In order to encourage a large number of people to participate, so as to exert needed pressure, this demonstration was called on the unified anti-nuclear theme. It was valuable that those who are suffering most, and carrying the messages for Fukushima children and Fukushima Daiichi plant workers joined in. The people in Tokyo tend to lose interest in these issues. I hope that their messages get stronger, and heard widely.
The number of people who take part in demonstrations around a simple message such as “anti-nuclear”is decreasing as time passes. According to the Metropolitan Coalition against Nukes, the demonstrations were explosive in June this year, but in recent months they are getting smaller, though 10,000 to 20,000 people still continue to show up for the now regular Friday evening demonstration. It is important to keep our commitment strong and continue on with our effort. The Metropolitan Coalition against Nukes organizes a monthly protest also in front of the Liberal Democratic Party Office, in expectation of the general election to be called.
As the night fell, the rain got stronger. The demonstration seemed to be at its climax. The people were overflowing out of the closed-off area in front of the Prime Minister’s Residence. In front of the Houses of Parliaments, the poles used for the demarcation of pedestrian sidewalks, street for traffic and space for the protestors were taken down at many places. Waves of the protesters packed on the sidewalks had to go somewhere, so they were overflowing onto the street. In the future, in order to ensure the safety of the protesters, we should close off the traffic. That would help drum up the demonstration too.

The mainstream media did not cover this demonstration, so it is hard to say to what extent the politicians and the Prime Minister got the message. We will continue to voice our views and opinions until there will be no nuclear power plants in Japan. We cannot go back to being quiet voiceless Japanese. If we go back, and if we let our resolve fade away as time passes, we will be giving to the politicians and TEPCO exactly what they want.

Takuma Sobatani 
World Network for Saving Children from Radiation

Consumers Union of Japan:  Proposal for a Basic Law to Abandon Nuclear Power!

Action for an election to get rid of nuclear power reactors: How you can participate
It is time for another general election in Japan. Let’s turn this into an “Abandon Nuclear Power Election” and spread the message about the election candidates and their views about nuclear power. You can participate by asking the candidate on your town to approve a Proposal for a Basic Law to Abandon Nuclear Power and help us release their reply.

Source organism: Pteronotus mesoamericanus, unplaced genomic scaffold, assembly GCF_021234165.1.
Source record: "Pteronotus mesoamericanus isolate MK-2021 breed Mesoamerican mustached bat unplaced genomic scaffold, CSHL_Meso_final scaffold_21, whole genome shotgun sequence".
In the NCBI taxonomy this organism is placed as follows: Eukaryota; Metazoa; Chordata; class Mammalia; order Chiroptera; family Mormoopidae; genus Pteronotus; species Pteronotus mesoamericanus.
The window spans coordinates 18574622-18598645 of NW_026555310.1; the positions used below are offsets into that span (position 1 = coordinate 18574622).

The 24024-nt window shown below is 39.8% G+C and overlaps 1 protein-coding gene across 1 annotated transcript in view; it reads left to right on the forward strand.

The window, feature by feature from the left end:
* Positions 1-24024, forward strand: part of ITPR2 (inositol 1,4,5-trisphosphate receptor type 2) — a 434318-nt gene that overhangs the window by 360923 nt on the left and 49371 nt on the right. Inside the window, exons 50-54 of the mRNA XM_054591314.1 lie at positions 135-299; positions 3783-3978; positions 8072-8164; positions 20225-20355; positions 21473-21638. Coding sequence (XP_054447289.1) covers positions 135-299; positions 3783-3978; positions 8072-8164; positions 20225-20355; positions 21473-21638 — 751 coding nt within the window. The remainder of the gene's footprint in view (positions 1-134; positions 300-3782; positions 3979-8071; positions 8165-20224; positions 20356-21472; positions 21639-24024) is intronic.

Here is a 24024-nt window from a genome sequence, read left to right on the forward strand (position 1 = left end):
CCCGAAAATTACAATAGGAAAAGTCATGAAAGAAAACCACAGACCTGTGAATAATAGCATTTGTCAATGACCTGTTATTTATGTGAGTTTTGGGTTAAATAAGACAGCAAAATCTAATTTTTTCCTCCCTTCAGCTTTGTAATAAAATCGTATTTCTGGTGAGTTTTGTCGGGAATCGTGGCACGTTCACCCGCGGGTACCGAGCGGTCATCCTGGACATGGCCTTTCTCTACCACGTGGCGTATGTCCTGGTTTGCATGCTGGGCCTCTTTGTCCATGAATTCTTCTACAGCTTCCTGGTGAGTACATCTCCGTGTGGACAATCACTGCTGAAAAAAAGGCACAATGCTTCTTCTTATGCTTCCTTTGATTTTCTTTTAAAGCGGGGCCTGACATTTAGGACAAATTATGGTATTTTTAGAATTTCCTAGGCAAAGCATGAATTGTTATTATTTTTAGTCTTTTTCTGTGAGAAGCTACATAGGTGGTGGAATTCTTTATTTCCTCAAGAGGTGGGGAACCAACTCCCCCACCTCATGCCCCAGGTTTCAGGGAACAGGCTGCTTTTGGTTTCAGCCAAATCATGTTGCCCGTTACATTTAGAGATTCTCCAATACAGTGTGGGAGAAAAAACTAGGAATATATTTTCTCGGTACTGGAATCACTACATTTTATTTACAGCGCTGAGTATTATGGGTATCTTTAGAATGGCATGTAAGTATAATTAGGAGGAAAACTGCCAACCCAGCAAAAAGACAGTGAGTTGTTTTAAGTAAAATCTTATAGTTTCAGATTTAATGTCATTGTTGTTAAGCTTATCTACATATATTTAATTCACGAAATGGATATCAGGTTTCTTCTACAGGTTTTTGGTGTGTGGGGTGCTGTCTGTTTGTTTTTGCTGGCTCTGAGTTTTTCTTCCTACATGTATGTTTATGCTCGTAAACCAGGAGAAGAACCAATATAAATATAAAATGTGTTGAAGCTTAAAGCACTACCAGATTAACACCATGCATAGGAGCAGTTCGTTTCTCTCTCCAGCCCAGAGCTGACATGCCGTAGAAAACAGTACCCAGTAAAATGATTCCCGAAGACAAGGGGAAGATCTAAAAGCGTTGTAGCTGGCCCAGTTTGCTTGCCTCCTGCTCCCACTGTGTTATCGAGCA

In August, 2012, Nobel literature laureate Oe Kenzaburo and others launched a nationwide network seeking the abolition of nuclear plants in Japan. Consumers Union of Japan also joined this network together with many civil society organizations (NGOs). As a result, some 103 members of Japan’s parliament have so far supported and approved the Proposal for a Basic Law to Abandon Nuclear Power. This bill is now waiting for approval by the next session of the House of Representatives.
It is regrettable that even though 80% of the population in Japan supports reducing nuclear power to “zero,” the views of legislators have not reflected this percentage number. Thus, we need to act now to get many more candidates to support the Proposal for a Basic Law to Abandon Nuclear Power. We can achieve this by monitoring which of the candidates have clear views about this important issue, and who will work for this goal. It is worth noting that all political parties have expressed some opinion or other regarding the “reduction” of nuclear power plants. The nuances in their views vary among the different political parties, and we need to carry out the campaign to get the individual candidates’ views. Asking the candidates to sign a “policy contract” before the election on December 16, 2012 will ensure that the Proposal will be enacted as we elect candidates who agree with the Proposal.
For more information and the list of names of the candidates who support or oppose the policy contract will be added to the Datsu Genpatsu Hou Seitei Network website (J) and the Soshi Net website (J):

The World (and books): Hangenpatsu, Kimigayo and idyllic talk in Tokyo

A few days ago, I went to Osaka to take part in the demonstration against nuclear power ("Natsu Datsu-Gen-Patsu sound-demo").
One thing that surprised me was the participation of young people in black robes who looked like Buddhist priests. First I thought: no way they can be real priests. After all, they had fancy-looking straw hats - except of one of them, a muscular sunburned fellow with a Hanshin Tigers towel tied around his head. Some had sneakers instead of the customary zôri sandals. I complimented them for their nice outfit and asked why they had dressed up like that. "It's because we are priests", they answered. It turned out that they belonged to the Ôtani-ha of Jôdo Shinshû (True Pure Land Buddhism).